The new Disney+ version gallops strong.
Kate Winslet narrates the mustang’s thoughts, as she explains to the Disney+ streamers about how her mother told her her spirit can’t be broken, how her herd was taken away, and how she ended up in Upstate New York under the supervision of the kind horse trainer John Manly (Iain Glen). She has a personality, and tries to understand the relationship between humans and animals. Viewing from the horse’s perspective, she wonders what humans she can trust, why they function differently, and how they can communicate without speaking to another another.
The new film version of Anna Sewell’s novel “Black Beauty” is updated for the 2020s-a modern day version if you will-as it resolves around the horse’s connection with a teenager named Jo Green (Mackenzie Foy), whose parents died in a car accident. She must live with her Uncle John, and resents him for not knowing her or her family. But soon, she’s able to relate to the mustang, whom she names Beauty, as they both had families they lost.
Seeing these two characters together is sweet and emotional, and when they’re forced to go their separate ways, it’s even more so. It’s a story about life and it’s ups and downs, and how the humans and animals preside.
After the stables burn down, the horse is leased to the wealthy Winthrop family, and Jo tags along to help out for a few weeks. They consist of the stubborn mother (Claire Forlani), the kind father (Patrick Lyster), the snobby daughter (Fern Deacon), who abuses the horse, and the free-spirited son (Calam Lynch) who becomes Jo’s love interest.
The weakness of the film is how the other minor characters Beauty is forced to ride or work with are treated like video game characters. They have some thrilling moments (like a river rescue scene), but they aren’t given as much depth as either Beauty or Jo.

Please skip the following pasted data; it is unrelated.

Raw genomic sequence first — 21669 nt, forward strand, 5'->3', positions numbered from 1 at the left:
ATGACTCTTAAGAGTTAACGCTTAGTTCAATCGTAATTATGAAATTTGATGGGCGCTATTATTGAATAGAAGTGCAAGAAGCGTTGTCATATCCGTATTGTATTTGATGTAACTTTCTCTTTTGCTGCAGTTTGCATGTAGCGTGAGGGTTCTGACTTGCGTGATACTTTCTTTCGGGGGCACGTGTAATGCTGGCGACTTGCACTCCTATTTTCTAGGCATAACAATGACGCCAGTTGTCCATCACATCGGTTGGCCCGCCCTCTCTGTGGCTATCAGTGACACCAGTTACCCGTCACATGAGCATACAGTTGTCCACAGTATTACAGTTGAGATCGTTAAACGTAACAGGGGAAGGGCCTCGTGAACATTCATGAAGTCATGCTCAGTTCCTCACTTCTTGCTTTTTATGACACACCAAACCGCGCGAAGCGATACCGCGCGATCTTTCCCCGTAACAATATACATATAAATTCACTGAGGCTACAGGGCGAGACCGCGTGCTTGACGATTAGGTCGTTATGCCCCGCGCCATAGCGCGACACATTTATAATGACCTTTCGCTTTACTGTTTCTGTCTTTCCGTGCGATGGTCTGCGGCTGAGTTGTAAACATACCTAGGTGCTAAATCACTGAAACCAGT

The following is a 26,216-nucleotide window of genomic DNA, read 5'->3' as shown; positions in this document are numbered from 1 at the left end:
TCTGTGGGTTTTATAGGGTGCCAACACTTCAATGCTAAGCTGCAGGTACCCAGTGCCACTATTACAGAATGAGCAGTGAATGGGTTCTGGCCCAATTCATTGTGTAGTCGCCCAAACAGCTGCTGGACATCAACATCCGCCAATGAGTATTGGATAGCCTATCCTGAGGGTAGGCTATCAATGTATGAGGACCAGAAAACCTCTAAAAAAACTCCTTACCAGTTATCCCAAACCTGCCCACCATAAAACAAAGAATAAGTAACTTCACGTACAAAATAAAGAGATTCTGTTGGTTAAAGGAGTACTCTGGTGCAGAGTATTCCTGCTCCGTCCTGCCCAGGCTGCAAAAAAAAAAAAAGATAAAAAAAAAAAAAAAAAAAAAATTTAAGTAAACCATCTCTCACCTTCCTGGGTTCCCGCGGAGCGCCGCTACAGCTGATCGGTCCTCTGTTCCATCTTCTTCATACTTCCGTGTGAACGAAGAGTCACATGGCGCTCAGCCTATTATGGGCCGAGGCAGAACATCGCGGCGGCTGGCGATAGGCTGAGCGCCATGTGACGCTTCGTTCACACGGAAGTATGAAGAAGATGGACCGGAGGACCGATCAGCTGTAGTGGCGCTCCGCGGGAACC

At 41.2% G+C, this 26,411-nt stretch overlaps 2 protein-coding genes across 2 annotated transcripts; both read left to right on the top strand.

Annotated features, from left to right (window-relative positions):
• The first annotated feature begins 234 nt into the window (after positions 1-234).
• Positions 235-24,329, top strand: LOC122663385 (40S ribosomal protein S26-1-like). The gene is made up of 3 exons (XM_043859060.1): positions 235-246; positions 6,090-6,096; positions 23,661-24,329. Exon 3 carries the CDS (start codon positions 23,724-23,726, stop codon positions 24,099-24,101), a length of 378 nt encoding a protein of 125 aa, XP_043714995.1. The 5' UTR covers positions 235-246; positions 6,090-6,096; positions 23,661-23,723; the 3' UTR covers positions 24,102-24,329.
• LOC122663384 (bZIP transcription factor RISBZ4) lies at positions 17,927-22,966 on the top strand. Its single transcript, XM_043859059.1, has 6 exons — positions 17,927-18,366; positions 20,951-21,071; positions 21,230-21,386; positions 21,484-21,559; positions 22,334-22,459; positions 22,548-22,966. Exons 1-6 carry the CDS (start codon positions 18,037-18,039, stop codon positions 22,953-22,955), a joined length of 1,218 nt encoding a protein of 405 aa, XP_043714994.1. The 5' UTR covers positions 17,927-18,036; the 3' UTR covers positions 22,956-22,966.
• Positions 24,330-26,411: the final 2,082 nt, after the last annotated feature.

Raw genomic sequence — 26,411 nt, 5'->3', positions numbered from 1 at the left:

Other than that, writer/director Ashley Avis makes this new version look sentimental without succumbing to the new generation of movie-goers, even though this one is released online. Foy is given strong values and excellent acting, when she portrays a teenager who is given a second chance in life. This makes this her best performance since “Interstellar,” when she played the young Jessica Chastain’s character. Winslet narrates the movie with such integrity and passion, that you’re able to see the voice work match with the animal. She has enough intelligence to make Beauty a creature with feelings. And Glen does a terrific job playing the uncle who wants to make things right with the girl, by becoming her guardian.
“Black Beauty” has something special for kids and adults to resonate with. It has adventures, it has losses, it has rides, and it has character development. Unlike “Call of the Wild” with Harrison Ford or “Dolittle” with Robert Downey, Jr, I couldn’t see a single CGI creature, just real animals. This is how you make a live-action animal movie. You go back to basics, and it’s refreshing.
Streaming on Disney+